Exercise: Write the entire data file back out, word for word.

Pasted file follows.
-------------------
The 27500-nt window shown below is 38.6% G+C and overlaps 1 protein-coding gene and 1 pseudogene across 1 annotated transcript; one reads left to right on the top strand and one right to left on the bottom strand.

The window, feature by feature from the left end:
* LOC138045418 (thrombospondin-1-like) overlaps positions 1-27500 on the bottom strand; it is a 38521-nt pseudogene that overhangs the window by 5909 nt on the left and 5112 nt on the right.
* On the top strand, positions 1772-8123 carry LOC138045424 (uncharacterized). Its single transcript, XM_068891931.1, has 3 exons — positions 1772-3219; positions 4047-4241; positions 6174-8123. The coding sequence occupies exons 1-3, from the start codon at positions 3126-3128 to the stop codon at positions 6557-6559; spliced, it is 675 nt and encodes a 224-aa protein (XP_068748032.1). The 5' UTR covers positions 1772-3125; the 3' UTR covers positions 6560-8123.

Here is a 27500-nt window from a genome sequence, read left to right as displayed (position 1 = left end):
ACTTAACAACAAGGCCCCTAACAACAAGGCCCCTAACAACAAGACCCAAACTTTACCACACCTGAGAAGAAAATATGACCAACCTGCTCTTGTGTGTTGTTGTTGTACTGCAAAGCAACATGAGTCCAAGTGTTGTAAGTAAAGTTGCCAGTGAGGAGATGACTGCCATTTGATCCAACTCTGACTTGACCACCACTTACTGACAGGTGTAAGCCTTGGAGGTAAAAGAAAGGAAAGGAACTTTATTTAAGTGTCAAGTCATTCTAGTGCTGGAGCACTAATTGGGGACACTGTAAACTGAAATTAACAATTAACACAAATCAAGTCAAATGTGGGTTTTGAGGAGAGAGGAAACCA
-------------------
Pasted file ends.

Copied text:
The 27500-nt window shown below is 38.6% G+C and overlaps 1 protein-coding gene and 1 pseudogene across 1 annotated transcript; one reads left to right on the top strand and one right to left on the bottom strand.

The window, feature by feature from the left end:
* LOC138045418 (thrombospondin-1-like) overlaps positions 1-27500 on the bottom strand; it is a 38521-nt pseudogene that overhangs the window by 5909 nt on the left and 5112 nt on the right.
* On the top strand, positions 1772-8123 carry LOC138045424 (uncharacterized). Its single transcript, XM_068891931.1, has 3 exons — positions 1772-3219; positions 4047-4241; positions 6174-8123. The coding sequence occupies exons 1-3, from the start codon at positions 3126-3128 to the stop codon at positions 6557-6559; spliced, it is 675 nt and encodes a 224-aa protein (XP_068748032.1). The 5' UTR covers positions 1772-3125; the 3' UTR covers positions 6560-8123.

Here is a 27500-nt window from a genome sequence, read left to right as displayed (position 1 = left end):
ACTTAACAACAAGGCCCCTAACAACAAGGCCCCTAACAACAAGACCCAAACTTTACCACACCTGAGAAGAAAATATGACCAACCTGCTCTTGTGTGTTGTTGTTGTACTGCAAAGCAACATGAGTCCAAGTGTTGTAAGTAAAGTTGCCAGTGAGGAGATGACTGCCATTTGATCCAACTCTGACTTGACCACCACTTACTGACAGGTGTAAGCCTTGGAGGTAAAAGAAAGGAAAGGAACTTTATTTAAGTGTCAAGTCATTCTAGTGCTGGAGCACTAATTGGGGACACTGTAAACTGAAATTAACAATTAACACAAATCAAGTCAAATGTGGGTTTTGAGGAGAGAGGAAACCA